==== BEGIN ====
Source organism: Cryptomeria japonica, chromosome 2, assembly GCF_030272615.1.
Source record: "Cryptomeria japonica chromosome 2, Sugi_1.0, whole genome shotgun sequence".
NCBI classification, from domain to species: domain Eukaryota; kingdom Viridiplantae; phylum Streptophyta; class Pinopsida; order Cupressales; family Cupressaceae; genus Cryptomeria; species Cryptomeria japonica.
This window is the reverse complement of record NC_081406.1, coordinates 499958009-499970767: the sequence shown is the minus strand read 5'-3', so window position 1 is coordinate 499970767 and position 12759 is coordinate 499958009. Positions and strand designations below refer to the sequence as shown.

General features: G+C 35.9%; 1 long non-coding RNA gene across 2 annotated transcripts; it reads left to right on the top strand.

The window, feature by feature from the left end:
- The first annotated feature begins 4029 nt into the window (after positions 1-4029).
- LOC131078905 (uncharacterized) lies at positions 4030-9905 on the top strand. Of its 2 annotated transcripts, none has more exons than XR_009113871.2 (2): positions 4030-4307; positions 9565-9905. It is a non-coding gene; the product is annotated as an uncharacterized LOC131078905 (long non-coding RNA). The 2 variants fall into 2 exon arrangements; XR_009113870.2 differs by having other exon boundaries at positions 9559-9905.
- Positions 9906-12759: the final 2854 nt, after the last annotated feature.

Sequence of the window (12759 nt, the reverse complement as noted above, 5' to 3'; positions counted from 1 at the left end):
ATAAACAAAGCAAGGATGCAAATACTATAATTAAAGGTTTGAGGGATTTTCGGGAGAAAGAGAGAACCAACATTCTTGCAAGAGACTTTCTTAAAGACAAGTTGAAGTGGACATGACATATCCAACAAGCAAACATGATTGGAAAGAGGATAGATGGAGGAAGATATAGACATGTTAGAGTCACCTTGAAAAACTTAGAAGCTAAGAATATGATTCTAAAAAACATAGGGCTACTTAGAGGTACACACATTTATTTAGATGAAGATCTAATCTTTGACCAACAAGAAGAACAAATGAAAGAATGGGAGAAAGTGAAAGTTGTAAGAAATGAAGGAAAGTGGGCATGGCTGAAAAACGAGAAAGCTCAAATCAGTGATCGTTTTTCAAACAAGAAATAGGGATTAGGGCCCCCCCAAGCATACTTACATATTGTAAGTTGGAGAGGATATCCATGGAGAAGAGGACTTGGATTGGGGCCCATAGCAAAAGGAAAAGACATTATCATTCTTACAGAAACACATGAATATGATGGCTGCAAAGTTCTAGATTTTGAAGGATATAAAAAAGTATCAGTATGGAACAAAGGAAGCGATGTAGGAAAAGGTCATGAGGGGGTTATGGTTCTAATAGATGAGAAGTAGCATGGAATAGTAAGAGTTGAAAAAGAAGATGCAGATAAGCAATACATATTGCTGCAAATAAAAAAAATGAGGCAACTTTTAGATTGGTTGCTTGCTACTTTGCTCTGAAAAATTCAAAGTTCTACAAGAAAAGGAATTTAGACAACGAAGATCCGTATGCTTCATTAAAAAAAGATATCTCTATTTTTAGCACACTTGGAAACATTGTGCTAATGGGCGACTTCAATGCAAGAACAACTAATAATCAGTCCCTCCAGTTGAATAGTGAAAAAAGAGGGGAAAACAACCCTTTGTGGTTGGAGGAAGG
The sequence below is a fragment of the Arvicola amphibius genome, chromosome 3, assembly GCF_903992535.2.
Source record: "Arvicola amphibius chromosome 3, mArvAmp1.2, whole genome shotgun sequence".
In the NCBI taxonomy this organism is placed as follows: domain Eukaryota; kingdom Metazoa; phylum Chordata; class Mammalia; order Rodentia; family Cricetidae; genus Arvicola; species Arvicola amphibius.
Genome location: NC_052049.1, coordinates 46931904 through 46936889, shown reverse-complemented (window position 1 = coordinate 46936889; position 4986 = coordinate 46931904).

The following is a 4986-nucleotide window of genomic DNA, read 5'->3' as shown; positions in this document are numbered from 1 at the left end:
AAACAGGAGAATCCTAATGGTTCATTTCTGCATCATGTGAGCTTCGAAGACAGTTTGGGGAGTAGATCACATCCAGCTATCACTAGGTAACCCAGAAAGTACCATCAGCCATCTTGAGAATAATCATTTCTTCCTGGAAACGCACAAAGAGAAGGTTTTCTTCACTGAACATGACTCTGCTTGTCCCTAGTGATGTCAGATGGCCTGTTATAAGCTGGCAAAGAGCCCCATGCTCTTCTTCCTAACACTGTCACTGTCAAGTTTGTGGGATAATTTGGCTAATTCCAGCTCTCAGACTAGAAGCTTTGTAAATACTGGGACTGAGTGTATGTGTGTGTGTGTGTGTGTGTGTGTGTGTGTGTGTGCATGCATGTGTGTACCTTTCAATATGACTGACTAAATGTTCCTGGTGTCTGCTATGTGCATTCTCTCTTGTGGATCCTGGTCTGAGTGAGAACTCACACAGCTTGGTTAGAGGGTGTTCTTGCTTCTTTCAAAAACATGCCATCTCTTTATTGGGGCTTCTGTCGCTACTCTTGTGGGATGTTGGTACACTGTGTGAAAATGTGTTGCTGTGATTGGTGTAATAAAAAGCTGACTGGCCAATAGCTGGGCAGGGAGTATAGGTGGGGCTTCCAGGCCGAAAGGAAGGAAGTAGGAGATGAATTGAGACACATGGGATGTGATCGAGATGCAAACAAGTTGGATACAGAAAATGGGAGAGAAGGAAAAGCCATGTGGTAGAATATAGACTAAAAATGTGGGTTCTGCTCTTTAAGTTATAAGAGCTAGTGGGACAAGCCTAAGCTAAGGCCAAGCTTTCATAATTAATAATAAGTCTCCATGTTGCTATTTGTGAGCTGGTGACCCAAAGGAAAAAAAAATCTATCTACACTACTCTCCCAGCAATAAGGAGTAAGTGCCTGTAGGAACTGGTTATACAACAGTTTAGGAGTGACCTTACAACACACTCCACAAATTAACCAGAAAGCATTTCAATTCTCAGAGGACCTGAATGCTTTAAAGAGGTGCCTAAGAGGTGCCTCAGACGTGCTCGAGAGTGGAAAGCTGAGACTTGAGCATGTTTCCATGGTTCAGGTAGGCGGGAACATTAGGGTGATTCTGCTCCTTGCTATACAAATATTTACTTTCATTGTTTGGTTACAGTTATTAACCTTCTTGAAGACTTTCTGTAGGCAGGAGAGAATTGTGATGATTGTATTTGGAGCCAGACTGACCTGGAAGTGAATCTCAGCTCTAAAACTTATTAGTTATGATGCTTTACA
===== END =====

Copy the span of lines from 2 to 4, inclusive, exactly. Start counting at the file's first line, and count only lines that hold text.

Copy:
Source record: "Cryptomeria japonica chromosome 2, Sugi_1.0, whole genome shotgun sequence".
NCBI classification, from domain to species: domain Eukaryota; kingdom Viridiplantae; phylum Streptophyta; class Pinopsida; order Cupressales; family Cupressaceae; genus Cryptomeria; species Cryptomeria japonica.
This window is the reverse complement of record NC_081406.1, coordinates 499958009-499970767: the sequence shown is the minus strand read 5'-3', so window position 1 is coordinate 499970767 and position 12759 is coordinate 499958009. Positions and strand designations below refer to the sequence as shown.